Director: Freddie Francis
Cast: Janette Scott, Oliver Reed, Sheila Burrell, Alexander Davion, Lilian Brousse, Maurice Denham
Screenplay: Jimmy Sangster
80 mins. Not Rated.
Hammer Horror is a term that seems to specifically reference the big horror icons through the lens of the Hammer: Dracula, Frankenstein, and The Mummy. It goes much further, though, and dives into a wide berth of creepy tales from the legendary studio. Today, we’ll talk about one of the thrillers where the monsters are human: Paranoiac.
It’s been eleven years since the dual tragedies of the Ashby family. First, the parents died in an airplane crash. Soon after, son Tony (Alexander Davion, Valley of the Dolls, The Plague of the Zombies) committed suicide. In the years since, the Ashby family has remained quite reclusive, but now, with the inheritance about to be delivered to Simon (Oliver Reed, Gladiator, The Brood), a man shows up at the homestead claiming to be Tony, but is it really? While several family members doubt Tony’s survival, his sister Eleanor (Janette Scott, How to Lose Friends & Alienate People, The Day of the Triffids) wants more than anything to believe him. Is this man really Tony, or someone after the inheritance?
Director Freddie Francis (Tales from the Crypt, Dracula Has Returned From the Grave) started his career in cinematography, and he spent a lot of time in the tail end of his career doing the same, but during this time period, he helmed quite a few Hammer Horror films, both in color and also in Black-and-White. Paranoiac is a perfect B&W film because it has a lot of elements of classic horror/thrillers. This is a horror film of dialogue and character-driven thrills. Francis and screenwriter Jimmy Sangster (The Horror of Frankenstein, Fear in the Night) keep a number of secrets and reveals close to the chest, and the 80-minute run time allows for all killer, no filler. We are quickly given all the main players to the narrative in Simon, Eleanor, and Aunt Harriet (Sheila Burrell, Cold Comfort Farm, Afraid of the Dark), who controls the inheritance as our film opens. As we see, the family is full of conflict before Tony even enters the narrative. It’s interesting to see how Tony exacerbates the situation for everyone involved, and then discovering the layers behind each of them beginning to unravel, it’s clear that, whether or not Tony is real, his presence here will change the individual family members forever.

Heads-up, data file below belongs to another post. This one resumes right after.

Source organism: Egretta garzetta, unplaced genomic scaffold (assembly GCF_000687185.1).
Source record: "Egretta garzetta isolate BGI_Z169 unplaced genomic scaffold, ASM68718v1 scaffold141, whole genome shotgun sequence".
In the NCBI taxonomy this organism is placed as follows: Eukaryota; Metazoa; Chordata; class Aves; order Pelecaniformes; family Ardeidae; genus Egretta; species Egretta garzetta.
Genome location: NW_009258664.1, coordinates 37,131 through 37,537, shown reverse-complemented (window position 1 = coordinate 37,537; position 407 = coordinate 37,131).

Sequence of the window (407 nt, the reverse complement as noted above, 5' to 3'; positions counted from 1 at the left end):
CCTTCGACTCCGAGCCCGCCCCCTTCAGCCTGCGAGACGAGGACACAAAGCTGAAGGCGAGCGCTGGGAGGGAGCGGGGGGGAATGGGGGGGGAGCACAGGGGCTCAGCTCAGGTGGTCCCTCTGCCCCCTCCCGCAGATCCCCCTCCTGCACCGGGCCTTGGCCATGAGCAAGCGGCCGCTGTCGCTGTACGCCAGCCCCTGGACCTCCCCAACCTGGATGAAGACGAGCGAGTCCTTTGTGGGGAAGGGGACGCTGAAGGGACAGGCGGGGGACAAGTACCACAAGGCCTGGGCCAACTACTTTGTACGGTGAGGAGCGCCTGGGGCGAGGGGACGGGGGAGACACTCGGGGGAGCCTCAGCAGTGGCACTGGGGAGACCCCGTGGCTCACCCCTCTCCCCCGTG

The standout here is, as always, Oliver Reed as Simon. A drunk, womanizing, space-waster, Simon is the one blessed with the more layered character, and he makes use of it. He’s wasted every little bit of money that Aunt Harriet has given him on booze and good times, and now his goodwill is gone, and he’s getting by on IOUs and credit. He’s even trying to get Eleanor committed in order to gain on her portion of the inheritance. He’s a man who has lost his parents, forfeited his good standing in town, and now seeks to betray his remaining allies in order to get a step ahead.
Eleanor has an unusual relationship with Tony. She’s the most-affected by his absence, and she’s the first one to see him initially, and he only officially appears to her when she tries to commit suicide the same way he supposedly did. Their relationship is complicated by his return because she’s lifted him to this high pedestal, evolving a love for him that pushes past familial into the realm of romantic entanglement. It creates a complexity in their engagements and also furthers the question of the identity of Tony.
The film unfolds at a nice enough pace until the final minutes, when every story point is concluded very quickly, some of them satisfactory, some not. It’s a shame that some of these story threads are not fully concluded when the rest of the film moves along quite nicely. It doesn’t derail the story, but I wish the final moments were worthy of the preceding 75 minutes
Paranoiac gets comparisons to Psycho, but I think the film stands on its own as a thrilling and exciting little mystery that shows its cards at the right time and, barring a few missteps in the finale, creates an eerie mood where no one can be trusted, least of all our lead characters. It’s a compelling narrative that’s well worth the time.
-Kyle A. Goethe